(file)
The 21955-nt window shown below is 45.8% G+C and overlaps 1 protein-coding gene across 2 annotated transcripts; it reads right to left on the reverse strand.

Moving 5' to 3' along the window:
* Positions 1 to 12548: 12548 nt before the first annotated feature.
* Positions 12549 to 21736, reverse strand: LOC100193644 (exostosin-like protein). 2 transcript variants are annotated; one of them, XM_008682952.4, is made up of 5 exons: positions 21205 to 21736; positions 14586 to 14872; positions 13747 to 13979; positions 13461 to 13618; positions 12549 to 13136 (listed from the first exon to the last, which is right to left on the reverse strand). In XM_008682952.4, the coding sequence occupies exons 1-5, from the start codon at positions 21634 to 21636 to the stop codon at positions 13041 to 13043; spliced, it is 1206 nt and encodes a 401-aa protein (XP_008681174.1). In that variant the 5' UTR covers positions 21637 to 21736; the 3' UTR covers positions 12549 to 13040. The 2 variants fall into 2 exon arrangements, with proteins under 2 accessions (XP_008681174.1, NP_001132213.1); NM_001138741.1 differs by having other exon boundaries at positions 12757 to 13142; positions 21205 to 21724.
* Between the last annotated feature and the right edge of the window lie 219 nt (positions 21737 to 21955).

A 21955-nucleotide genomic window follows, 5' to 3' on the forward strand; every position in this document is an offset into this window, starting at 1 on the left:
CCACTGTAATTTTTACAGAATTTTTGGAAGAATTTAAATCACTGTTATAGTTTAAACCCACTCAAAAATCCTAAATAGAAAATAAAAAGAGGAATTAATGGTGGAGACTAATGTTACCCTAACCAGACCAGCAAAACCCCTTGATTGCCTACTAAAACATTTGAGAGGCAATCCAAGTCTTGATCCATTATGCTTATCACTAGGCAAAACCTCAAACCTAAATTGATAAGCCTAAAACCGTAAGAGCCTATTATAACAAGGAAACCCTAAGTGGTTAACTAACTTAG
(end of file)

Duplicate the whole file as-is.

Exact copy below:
The 21955-nt window shown below is 45.8% G+C and overlaps 1 protein-coding gene across 2 annotated transcripts; it reads right to left on the reverse strand.

Moving 5' to 3' along the window:
* Positions 1 to 12548: 12548 nt before the first annotated feature.
* Positions 12549 to 21736, reverse strand: LOC100193644 (exostosin-like protein). 2 transcript variants are annotated; one of them, XM_008682952.4, is made up of 5 exons: positions 21205 to 21736; positions 14586 to 14872; positions 13747 to 13979; positions 13461 to 13618; positions 12549 to 13136 (listed from the first exon to the last, which is right to left on the reverse strand). In XM_008682952.4, the coding sequence occupies exons 1-5, from the start codon at positions 21634 to 21636 to the stop codon at positions 13041 to 13043; spliced, it is 1206 nt and encodes a 401-aa protein (XP_008681174.1). In that variant the 5' UTR covers positions 21637 to 21736; the 3' UTR covers positions 12549 to 13040. The 2 variants fall into 2 exon arrangements, with proteins under 2 accessions (XP_008681174.1, NP_001132213.1); NM_001138741.1 differs by having other exon boundaries at positions 12757 to 13142; positions 21205 to 21724.
* Between the last annotated feature and the right edge of the window lie 219 nt (positions 21737 to 21955).

A 21955-nucleotide genomic window follows, 5' to 3' on the forward strand; every position in this document is an offset into this window, starting at 1 on the left:
CCACTGTAATTTTTACAGAATTTTTGGAAGAATTTAAATCACTGTTATAGTTTAAACCCACTCAAAAATCCTAAATAGAAAATAAAAAGAGGAATTAATGGTGGAGACTAATGTTACCCTAACCAGACCAGCAAAACCCCTTGATTGCCTACTAAAACATTTGAGAGGCAATCCAAGTCTTGATCCATTATGCTTATCACTAGGCAAAACCTCAAACCTAAATTGATAAGCCTAAAACCGTAAGAGCCTATTATAACAAGGAAACCCTAAGTGGTTAACTAACTTAG